Roman Catholic Archdiocese of Cashel and Emly

The Archdiocese of Cashel and Emly (Irish: Ard-Deoise Chaisil agus Imligh) is a Latin diocese of the Catholic Church located in mid-western Ireland, and the metropolis of the eponymous ecclesiastical province. The cathedral church of the archdiocese is the Cathedral of the Assumption in Thurles, County Tipperary. The incumbent archbishop, as of 2024, is Kieran O'Reilly.

Archdiocese of Cashel and Emly

Archidioecesis Casheliensis et Emeliensis

Ard-Deoise Chaisil agus Imligh
TerritoryMost of County Tipperary and part of County Limerick
Ecclesiastical provinceCashel and Emly
Area1,190 sq mi (3,100 km2)
- Total
- Catholics
(as of 2018)
79,505 (97.0%)
DenominationRoman Catholic
Established26 January 2015
CathedralCathedral of the Assumption, Thurles
Patron saintAilbe
Secular priests77 (as of 2018)
Current leadership
Metropolitan ArchbishopKieran O'Reilly, Archbishop of Cashel and Emly
Vicar GeneralArchdeacon Eugene Everard
Bishops emeritusDermot Clifford, Archbishop of Cashel



The original dioceses of Cashel and Emly were established by the Synod of Ráth Breasail in 1111.[citation needed]

Diocese of Cashel


The Diocese of Cashel was elevated to the rank of ecclesiastical province, which was roughly co-extensive with the traditional province of Munster, by the Synod of Kells in 1152. Since the Papal Legate, Giovanni Paparoni, awarded the pallium to Donat O'Lonergan in 1158, his successors ruled the ecclesiastical province of Cashel – also sometimes known as Munster – until 26 January 2015.[1]

Diocese of Emly


The Diocese of Emly took its name from the eponymous village in County Tipperary, which was the location of the principal church of the Eóghanacht dynasty.[2]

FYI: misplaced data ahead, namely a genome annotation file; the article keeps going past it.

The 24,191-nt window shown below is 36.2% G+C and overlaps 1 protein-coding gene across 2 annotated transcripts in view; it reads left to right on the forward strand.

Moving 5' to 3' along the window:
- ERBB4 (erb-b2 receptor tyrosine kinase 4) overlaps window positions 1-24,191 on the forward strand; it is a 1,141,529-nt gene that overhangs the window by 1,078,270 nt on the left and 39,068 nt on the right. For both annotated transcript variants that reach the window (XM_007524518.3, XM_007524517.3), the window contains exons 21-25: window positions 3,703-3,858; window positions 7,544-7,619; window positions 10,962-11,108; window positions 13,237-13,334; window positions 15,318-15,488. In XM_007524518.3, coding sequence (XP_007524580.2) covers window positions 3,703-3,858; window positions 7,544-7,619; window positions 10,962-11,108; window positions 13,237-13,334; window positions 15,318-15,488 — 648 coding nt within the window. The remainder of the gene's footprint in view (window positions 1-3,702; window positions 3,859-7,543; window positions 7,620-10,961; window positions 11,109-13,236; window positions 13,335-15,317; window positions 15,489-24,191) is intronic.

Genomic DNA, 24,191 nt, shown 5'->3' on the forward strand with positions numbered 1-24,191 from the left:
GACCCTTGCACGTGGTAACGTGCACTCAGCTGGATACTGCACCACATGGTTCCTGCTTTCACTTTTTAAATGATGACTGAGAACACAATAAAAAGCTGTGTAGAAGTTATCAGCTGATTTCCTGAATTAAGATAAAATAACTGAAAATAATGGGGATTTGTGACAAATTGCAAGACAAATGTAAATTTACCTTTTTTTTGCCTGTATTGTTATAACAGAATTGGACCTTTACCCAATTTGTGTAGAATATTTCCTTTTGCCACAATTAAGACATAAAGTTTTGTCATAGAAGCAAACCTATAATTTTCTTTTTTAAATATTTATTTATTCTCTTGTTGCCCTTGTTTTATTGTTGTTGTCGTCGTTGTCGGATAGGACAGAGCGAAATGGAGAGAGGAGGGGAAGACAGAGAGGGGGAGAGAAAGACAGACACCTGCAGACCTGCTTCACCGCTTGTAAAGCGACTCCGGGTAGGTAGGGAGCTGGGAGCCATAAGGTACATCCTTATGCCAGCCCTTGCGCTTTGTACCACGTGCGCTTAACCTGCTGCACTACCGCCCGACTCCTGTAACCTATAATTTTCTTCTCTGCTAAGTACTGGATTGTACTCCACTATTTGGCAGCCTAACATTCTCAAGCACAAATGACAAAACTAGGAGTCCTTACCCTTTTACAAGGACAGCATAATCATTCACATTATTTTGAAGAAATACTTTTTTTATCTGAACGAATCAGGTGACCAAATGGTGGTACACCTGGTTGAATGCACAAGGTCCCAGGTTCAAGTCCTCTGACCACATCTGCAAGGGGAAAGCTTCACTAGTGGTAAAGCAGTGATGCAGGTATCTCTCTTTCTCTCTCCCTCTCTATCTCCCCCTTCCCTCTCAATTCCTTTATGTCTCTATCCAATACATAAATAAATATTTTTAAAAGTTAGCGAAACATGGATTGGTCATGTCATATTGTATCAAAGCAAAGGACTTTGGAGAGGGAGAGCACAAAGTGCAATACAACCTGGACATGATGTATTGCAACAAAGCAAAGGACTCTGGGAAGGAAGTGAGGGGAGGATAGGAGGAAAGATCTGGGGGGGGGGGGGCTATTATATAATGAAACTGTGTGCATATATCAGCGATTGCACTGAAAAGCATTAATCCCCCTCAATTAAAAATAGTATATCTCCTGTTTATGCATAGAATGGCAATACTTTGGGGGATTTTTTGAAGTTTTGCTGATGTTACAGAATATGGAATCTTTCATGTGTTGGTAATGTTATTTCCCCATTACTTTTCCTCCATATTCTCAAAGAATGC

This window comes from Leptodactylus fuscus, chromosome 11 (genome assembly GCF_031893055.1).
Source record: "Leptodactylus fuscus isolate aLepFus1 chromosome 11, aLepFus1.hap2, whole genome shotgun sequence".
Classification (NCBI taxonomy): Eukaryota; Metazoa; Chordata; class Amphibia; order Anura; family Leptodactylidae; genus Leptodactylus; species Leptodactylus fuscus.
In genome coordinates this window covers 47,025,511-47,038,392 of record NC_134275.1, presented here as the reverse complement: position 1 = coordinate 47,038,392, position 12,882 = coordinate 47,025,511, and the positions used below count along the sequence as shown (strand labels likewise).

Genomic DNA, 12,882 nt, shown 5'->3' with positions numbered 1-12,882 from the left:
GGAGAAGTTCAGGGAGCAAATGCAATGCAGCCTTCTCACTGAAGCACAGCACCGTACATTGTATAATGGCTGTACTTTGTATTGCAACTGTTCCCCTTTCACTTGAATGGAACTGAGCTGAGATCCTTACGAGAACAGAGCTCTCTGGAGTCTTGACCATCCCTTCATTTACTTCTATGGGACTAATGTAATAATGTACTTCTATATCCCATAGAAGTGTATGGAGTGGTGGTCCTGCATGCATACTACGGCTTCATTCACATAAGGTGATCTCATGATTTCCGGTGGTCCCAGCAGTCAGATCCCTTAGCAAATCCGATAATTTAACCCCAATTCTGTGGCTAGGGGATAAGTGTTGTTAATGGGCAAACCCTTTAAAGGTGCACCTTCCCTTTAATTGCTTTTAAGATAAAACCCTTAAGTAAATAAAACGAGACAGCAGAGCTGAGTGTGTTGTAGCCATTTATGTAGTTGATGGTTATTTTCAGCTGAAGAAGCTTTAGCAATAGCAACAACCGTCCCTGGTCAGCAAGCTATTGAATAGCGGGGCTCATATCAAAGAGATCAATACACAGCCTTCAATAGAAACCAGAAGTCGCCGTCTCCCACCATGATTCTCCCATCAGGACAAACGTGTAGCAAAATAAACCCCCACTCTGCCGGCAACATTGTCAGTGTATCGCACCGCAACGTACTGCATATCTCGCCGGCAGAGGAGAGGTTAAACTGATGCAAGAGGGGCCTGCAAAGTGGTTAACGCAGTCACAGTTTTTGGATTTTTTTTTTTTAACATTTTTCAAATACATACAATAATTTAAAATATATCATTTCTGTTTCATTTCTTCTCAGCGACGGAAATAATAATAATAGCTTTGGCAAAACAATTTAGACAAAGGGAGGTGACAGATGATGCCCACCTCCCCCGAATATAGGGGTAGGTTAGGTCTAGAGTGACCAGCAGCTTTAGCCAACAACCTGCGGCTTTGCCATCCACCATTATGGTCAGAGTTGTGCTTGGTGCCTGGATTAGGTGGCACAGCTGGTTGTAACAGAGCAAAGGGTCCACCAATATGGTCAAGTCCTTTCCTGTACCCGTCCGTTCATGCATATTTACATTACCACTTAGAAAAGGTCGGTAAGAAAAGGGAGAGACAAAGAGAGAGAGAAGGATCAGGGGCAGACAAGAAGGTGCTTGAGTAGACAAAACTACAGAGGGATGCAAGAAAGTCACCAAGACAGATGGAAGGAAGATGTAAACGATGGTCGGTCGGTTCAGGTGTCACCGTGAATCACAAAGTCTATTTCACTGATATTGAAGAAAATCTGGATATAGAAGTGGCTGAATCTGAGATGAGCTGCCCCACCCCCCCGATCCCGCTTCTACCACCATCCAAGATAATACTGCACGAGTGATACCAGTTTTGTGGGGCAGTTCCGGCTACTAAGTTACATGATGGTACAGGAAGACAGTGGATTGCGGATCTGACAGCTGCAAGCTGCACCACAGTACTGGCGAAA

Archdiocese of Cashel and Emly


The original Roman Catholic dioceses of Cashel and Emly had been governed by the same bishop since 10 May 1718, with the Archbishop of Cashel acting as Apostolic Administrator of Emly, until they were united on 26 January 2015 to form the new metropolitan see of Cashel and Emly.[1]

Church of Ireland


Following the Reformation in Ireland, the two Church of Ireland dioceses of Cashel and Emly were united in 1569. This union lasted until 1976, at which point the diocese of Cashel was merged into the Diocese of Cashel and Ossory, while the diocese of Emly was merged into the Diocese of Limerick and Killaloe.



Ecclesiastical province


The ecclesiastical province is one of four that make up the Catholic Church in Ireland; the others being Armagh, Dublin, and Tuam.

The six suffragan dioceses of the province are:



The archdiocese is divided into 46 parishes, which are spread across two counties: 35 in Tipperary and 11 in Limerick. The parishes were previously grouped into eight deaneries,[3] but following a listening process led by Archbishop Kieran O'Reilly, the deaneries were reorganised into eleven Parish Pastoral Combinations, operative from 27 November 2022.[4][5][6]

As of April 2018, there were 79 priests in the diocese.[7]

Aside from the cathedral town of Thurles, the main towns in the diocese are Ballina, Caherconlish, Cashel, Fethard, Templemore and Tipperary.

Parishes in Cashel and Emly
Pastoral Combinations



The following is a list of the ten most recent archbishops:

See also



  1. ^ a b "Rinunce e nomine". Holy See Press Office (in Italian). 26 January 2015. Retrieved 21 February 2023.
  2. ^ "CATHOLIC ENCYCLOPEDIA: Cashel". New Advent. Archived from the original on 17 April 2021. Retrieved 2 April 2021.
  3. ^ "Deanery Map". Archdiocese of Cashel and Emly. Archived from the original on 28 October 2020. Retrieved 2 April 2021.
  4. ^ "Parish Pastoral Combinations Operative from 1st Sunday of Advent, 27th November 2022". Archdiocese of Cashel & Emly. 18 November 2022. Retrieved 13 October 2023.
  5. ^ "Archdiocese of Cashel and Emly introduces Parish Pastoral Combinations as re-organisation begins". Tipperary Live. 23 November 2022. Retrieved 13 October 2023.
  6. ^ "Major Restructuring Of Parish Pastrol Teams For Cashel and Emly Archdiocese". Tipperary Mid West Radio. 24 November 2022. Retrieved 13 October 2023.
  7. ^ Baker, Noel (3 April 2018). "Special Report - Diocese by diocese: The state of the Catholic Church on the island of Ireland today". Irish Examiner. Archived from the original on 27 February 2021. Retrieved 2 April 2021.

  This article incorporates text from a publication now in the public domainHerbermann, Charles, ed. (1913). "Cashel". Catholic Encyclopedia. New York: Robert Appleton Company.

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